Mahendra Highway

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Mahendra Highway
महेन्द्र राजमार्ग
East–West Highway
Mahendra Highway in red
Route information
Part of AH2
Maintained by MoPIT (Department of Roads)
Length1,027.67 km (638.56 mi)
Major junctions
NH 327B
  H07 Mechi Highway at Charali

H08 Koshi Highway at Itahari
H09 Sagarmatha Highway at Mirchaiya
H06 BP Highway at Bardibas
H02 Tribhuvan Highway at Hetauda
H05 Madan Ashrit Highway at Narayanghat
H10 Siddhartha Highway at Butwal
H11 Rapti Highway at Satbariya
H12 Ratna Highway at Kohalpur

H14 Mahakali Highway at Attariya
ToBhim Datta
NH 9
Highway system
Roads in Nepal
H20 H02

Mahendra Highway (Nepali: महेन्द्र राजमार्ग), also called East-West Highway (Nepali: पुर्ब पश्चिम राजमार्ग) runs across the Terai geographical region of Nepal, from Mechinagar in the east to Bhim Datta in the west, cutting across the entire width of the country. It is the longest highway in Nepal and was constructed by CPWD/PWD Nepali and Indian engineers.[1] The highway runs through all the provinces of Nepal except Karnali Province.


The highway is mostly a single lane in each direction. It is a major infrastructure element because east–west travel was previously limited to the Hulaki Highway built during the Rana regime, expensive and limited air travel, or Nepalese trains and buses. The highway crosses the Terai from east to west for over 1,000 kilometres (620 mi).[2]

The major destinations along and around the highway are Mechinagar, Bhadrapur, Itahari, Janakpur, Bharatpur, Butwal, Siddharthanagar, Nepalganj, and Bhim Dutta.[1] Other towns on the Mahendra Highway are Birtamod, Damak, Inaruwa, Lahan, Narayangadh, Bardibas, and Chisapani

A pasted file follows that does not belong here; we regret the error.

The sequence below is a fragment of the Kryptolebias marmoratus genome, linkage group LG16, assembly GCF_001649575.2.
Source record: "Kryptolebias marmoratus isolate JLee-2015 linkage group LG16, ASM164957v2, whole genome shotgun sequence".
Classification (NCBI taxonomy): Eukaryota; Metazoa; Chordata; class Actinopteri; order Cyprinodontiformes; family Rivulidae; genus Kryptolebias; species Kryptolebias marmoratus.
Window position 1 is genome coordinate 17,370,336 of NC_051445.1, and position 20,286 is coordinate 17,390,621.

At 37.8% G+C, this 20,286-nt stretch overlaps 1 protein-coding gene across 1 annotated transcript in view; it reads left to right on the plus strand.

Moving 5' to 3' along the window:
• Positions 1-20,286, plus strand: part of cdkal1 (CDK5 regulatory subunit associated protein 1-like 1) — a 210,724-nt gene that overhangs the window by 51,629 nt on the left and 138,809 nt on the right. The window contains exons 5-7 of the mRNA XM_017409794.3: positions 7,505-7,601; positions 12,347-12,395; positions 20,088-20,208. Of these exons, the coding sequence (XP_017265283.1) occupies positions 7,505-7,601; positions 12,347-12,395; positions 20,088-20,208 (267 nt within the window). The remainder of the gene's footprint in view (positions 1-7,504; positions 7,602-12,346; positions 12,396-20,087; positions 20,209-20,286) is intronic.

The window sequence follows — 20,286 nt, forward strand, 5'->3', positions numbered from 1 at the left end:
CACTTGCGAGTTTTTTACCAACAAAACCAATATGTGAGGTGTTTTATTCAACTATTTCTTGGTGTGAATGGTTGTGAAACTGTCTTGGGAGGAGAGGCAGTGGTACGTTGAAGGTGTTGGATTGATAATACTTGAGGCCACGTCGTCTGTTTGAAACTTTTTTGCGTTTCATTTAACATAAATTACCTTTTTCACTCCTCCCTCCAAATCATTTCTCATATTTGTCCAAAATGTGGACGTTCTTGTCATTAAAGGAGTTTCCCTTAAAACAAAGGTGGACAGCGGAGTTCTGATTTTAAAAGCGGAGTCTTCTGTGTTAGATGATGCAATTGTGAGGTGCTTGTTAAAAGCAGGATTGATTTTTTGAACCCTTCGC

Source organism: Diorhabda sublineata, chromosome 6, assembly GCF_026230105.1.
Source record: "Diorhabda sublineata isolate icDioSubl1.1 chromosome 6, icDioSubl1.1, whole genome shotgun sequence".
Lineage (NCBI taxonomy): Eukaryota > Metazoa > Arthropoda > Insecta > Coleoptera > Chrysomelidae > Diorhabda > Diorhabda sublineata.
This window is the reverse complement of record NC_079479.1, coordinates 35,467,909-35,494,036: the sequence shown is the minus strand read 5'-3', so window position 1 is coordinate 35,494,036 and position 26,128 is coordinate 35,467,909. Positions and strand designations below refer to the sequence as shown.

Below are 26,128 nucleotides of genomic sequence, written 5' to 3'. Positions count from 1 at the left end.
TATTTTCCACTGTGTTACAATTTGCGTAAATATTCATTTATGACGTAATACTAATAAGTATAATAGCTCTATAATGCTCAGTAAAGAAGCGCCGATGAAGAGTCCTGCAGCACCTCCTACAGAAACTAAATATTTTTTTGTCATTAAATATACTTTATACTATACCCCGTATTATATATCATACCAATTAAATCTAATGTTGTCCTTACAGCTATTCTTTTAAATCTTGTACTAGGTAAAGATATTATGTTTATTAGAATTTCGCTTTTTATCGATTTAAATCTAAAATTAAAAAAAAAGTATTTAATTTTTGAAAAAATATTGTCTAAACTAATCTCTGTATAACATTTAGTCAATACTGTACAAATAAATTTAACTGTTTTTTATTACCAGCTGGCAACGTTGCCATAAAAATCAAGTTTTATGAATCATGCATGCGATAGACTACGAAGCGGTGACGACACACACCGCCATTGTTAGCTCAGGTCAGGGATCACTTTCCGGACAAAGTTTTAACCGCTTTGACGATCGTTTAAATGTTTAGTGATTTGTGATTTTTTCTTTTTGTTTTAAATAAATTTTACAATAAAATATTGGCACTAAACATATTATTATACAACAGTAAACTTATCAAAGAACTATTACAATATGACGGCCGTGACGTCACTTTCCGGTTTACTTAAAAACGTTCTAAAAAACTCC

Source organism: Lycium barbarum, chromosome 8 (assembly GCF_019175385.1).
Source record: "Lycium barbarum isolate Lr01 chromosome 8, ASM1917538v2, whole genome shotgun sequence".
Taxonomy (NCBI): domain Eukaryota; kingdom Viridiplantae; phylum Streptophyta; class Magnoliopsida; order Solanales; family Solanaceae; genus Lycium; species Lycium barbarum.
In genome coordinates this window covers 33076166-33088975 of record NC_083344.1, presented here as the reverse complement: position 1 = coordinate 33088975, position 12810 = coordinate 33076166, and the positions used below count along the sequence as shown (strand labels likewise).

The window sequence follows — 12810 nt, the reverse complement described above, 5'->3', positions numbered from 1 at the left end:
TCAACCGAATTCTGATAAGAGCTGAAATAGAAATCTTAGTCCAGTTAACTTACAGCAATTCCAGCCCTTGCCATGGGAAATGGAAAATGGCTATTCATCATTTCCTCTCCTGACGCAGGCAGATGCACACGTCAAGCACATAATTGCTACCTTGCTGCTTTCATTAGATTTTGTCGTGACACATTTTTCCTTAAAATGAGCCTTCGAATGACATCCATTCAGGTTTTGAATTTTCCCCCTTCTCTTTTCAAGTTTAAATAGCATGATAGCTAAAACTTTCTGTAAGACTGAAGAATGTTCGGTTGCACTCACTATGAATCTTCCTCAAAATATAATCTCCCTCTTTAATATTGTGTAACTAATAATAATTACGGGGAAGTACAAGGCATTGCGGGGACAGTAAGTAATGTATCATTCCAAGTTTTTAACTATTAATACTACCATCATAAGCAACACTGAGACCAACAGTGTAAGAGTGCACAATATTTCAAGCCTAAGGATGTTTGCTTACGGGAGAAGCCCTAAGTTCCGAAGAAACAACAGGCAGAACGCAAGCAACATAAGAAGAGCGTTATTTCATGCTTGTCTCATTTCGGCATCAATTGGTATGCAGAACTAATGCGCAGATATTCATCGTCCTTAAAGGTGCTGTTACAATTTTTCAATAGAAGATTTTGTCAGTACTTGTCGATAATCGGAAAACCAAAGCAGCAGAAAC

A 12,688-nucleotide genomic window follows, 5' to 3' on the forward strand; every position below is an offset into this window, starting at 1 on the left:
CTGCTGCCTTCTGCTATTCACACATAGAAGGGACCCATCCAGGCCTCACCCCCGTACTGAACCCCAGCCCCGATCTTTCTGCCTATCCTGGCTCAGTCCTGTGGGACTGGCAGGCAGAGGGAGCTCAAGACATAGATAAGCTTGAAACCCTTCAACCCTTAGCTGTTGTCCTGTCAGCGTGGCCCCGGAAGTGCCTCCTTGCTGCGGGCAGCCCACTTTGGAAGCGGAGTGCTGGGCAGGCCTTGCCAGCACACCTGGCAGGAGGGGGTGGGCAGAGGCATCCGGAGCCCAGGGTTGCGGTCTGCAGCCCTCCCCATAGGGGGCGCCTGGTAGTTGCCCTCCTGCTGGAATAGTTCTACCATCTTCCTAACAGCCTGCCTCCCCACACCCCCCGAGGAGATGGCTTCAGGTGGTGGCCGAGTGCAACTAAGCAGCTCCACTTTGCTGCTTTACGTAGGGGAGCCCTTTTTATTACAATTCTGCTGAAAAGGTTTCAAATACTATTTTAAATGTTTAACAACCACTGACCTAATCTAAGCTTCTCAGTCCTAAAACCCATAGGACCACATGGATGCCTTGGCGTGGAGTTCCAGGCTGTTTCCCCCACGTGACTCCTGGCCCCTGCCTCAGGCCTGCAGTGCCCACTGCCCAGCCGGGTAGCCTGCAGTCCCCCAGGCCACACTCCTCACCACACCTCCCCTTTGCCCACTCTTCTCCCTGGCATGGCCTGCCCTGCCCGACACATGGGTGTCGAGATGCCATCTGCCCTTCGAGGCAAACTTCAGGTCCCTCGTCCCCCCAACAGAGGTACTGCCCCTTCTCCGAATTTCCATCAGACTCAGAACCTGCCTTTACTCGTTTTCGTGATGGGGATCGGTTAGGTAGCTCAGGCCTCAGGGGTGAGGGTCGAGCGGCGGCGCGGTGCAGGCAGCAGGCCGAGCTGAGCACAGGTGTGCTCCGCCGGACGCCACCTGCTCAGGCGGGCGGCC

South of the highway are five official border crossing points between Nepal and India.[2]

Infrastructure in Nepal remains neglected despite the very few "highways" that exist. The busiest highways, including Prithivi Highway, all suffer from heavy traffic.

Route (east to west)[edit]

Mechinagar (Kakarbhitta) to Hetauda[edit]

Mechinagar, in south-eastern Nepal, is on the Nepal-India border. The wide Mechi River, a tributary of the Mahananda River, forms the border.[3] On the Indian side, the road continues through PanitankiBagdogra and Siliguri.[2]

From Mechinagar (Kakarvitta), the highway runs relatively smoothly for 108 kilometres (67 mi) to Itahari. 20 kilometres (12 mi)

west of Mechinagar are the junctions for routes to Ilam at Charali and for Bhadrapur at Birtamod. The highway crosses innumerable streams on the way, including Khadam Nadi, 10 kilometres (6.2 mi) east of Itahari, and Ratua Nadi, near Damak.[2] Itahari is the road junction, with Biratnagar, on the Nepal-India border, to the south and Dharan and Dhankuta to the north.[2]

Jhapa portion of EW Highway (h01)
Jhapa portion of Mahendra Highway (H-01)

The Koshi Barrage is 47 kilometres (29 mi) from Itahari. The Mahendra Highway passes over the Barrage between Bhardaha and Bhantabari.[3] Koshi Tappu Wildlife Reserve is easily accessible from the Mahendra Highway. The reserve office is at Kusaha 3 kilometres (1.9 mi) off the highway.[3]

Koshi Barrage
Koshi Barrage

The Mahendra Highway continues its westward course through the Terai landscape. It crosses the Balan Nadi 43 kilometres (27 mi) before Janakpur junction, and another 14 kilometres (8.7 mi) later, the Kamla Nadi river.[3]